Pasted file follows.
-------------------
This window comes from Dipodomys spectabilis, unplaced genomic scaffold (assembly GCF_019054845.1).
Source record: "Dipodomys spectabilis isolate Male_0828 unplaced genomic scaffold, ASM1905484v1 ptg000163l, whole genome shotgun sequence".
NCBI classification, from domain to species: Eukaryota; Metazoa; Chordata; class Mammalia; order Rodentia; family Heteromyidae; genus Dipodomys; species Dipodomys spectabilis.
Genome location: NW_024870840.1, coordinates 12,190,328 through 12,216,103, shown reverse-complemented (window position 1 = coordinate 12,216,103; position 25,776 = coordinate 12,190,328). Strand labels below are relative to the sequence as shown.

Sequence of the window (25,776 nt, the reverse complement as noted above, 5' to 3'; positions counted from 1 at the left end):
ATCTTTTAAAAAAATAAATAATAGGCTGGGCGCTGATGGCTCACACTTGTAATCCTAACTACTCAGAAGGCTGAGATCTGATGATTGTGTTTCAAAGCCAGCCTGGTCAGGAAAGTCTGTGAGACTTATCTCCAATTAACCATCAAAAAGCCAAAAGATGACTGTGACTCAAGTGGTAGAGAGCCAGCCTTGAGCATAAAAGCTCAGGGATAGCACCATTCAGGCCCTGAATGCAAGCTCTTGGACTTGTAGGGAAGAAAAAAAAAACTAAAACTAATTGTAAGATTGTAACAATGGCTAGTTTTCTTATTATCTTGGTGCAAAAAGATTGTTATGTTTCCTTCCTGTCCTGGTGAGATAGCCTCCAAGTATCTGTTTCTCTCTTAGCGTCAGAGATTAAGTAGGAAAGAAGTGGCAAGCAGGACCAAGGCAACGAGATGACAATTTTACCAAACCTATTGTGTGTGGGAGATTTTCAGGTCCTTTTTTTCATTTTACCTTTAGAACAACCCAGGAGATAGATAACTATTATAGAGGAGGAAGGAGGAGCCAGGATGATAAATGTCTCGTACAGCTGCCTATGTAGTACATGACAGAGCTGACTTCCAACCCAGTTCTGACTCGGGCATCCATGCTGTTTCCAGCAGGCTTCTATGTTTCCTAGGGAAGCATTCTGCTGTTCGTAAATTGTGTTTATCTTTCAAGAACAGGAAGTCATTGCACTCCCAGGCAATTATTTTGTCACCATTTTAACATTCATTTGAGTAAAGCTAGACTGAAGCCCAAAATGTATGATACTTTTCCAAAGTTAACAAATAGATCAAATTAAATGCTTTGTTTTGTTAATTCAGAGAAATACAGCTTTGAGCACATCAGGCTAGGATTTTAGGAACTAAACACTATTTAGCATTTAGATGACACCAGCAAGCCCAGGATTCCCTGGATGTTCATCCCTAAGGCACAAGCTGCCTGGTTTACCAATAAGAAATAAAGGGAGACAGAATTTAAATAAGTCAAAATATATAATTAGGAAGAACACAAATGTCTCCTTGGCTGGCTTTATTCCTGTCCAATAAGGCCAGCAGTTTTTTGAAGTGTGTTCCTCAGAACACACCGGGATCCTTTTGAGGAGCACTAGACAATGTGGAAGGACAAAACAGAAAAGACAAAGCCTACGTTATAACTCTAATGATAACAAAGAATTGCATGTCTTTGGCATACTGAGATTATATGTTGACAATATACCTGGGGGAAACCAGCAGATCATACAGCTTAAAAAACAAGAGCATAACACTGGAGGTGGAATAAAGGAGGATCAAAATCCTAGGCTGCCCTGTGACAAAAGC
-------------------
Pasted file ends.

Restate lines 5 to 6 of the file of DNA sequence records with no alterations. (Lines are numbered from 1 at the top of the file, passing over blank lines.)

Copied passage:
Sequence of the window (25,776 nt, the reverse complement as noted above, 5' to 3'; positions counted from 1 at the left end):
ATCTTTTAAAAAAATAAATAATAGGCTGGGCGCTGATGGCTCACACTTGTAATCCTAACTACTCAGAAGGCTGAGATCTGATGATTGTGTTTCAAAGCCAGCCTGGTCAGGAAAGTCTGTGAGACTTATCTCCAATTAACCATCAAAAAGCCAAAAGATGACTGTGACTCAAGTGGTAGAGAGCCAGCCTTGAGCATAAAAGCTCAGGGATAGCACCATTCAGGCCCTGAATGCAAGCTCTTGGACTTGTAGGGAAGAAAAAAAAAACTAAAACTAATTGTAAGATTGTAACAATGGCTAGTTTTCTTATTATCTTGGTGCAAAAAGATTGTTATGTTTCCTTCCTGTCCTGGTGAGATAGCCTCCAAGTATCTGTTTCTCTCTTAGCGTCAGAGATTAAGTAGGAAAGAAGTGGCAAGCAGGACCAAGGCAACGAGATGACAATTTTACCAAACCTATTGTGTGTGGGAGATTTTCAGGTCCTTTTTTTCATTTTACCTTTAGAACAACCCAGGAGATAGATAACTATTATAGAGGAGGAAGGAGGAGCCAGGATGATAAATGTCTCGTACAGCTGCCTATGTAGTACATGACAGAGCTGACTTCCAACCCAGTTCTGACTCGGGCATCCATGCTGTTTCCAGCAGGCTTCTATGTTTCCTAGGGAAGCATTCTGCTGTTCGTAAATTGTGTTTATCTTTCAAGAACAGGAAGTCATTGCACTCCCAGGCAATTATTTTGTCACCATTTTAACATTCATTTGAGTAAAGCTAGACTGAAGCCCAAAATGTATGATACTTTTCCAAAGTTAACAAATAGATCAAATTAAATGCTTTGTTTTGTTAATTCAGAGAAATACAGCTTTGAGCACATCAGGCTAGGATTTTAGGAACTAAACACTATTTAGCATTTAGATGACACCAGCAAGCCCAGGATTCCCTGGATGTTCATCCCTAAGGCACAAGCTGCCTGGTTTACCAATAAGAAATAAAGGGAGACAGAATTTAAATAAGTCAAAATATATAATTAGGAAGAACACAAATGTCTCCTTGGCTGGCTTTATTCCTGTCCAATAAGGCCAGCAGTTTTTTGAAGTGTGTTCCTCAGAACACACCGGGATCCTTTTGAGGAGCACTAGACAATGTGGAAGGACAAAACAGAAAAGACAAAGCCTACGTTATAACTCTAATGATAACAAAGAATTGCATGTCTTTGGCATACTGAGATTATATGTTGACAATATACCTGGGGGAAACCAGCAGATCATACAGCTTAAAAAACAAGAGCATAACACTGGAGGTGGAATAAAGGAGGATCAAAATCCTAGGCTGCCCTGTGACAAAAGC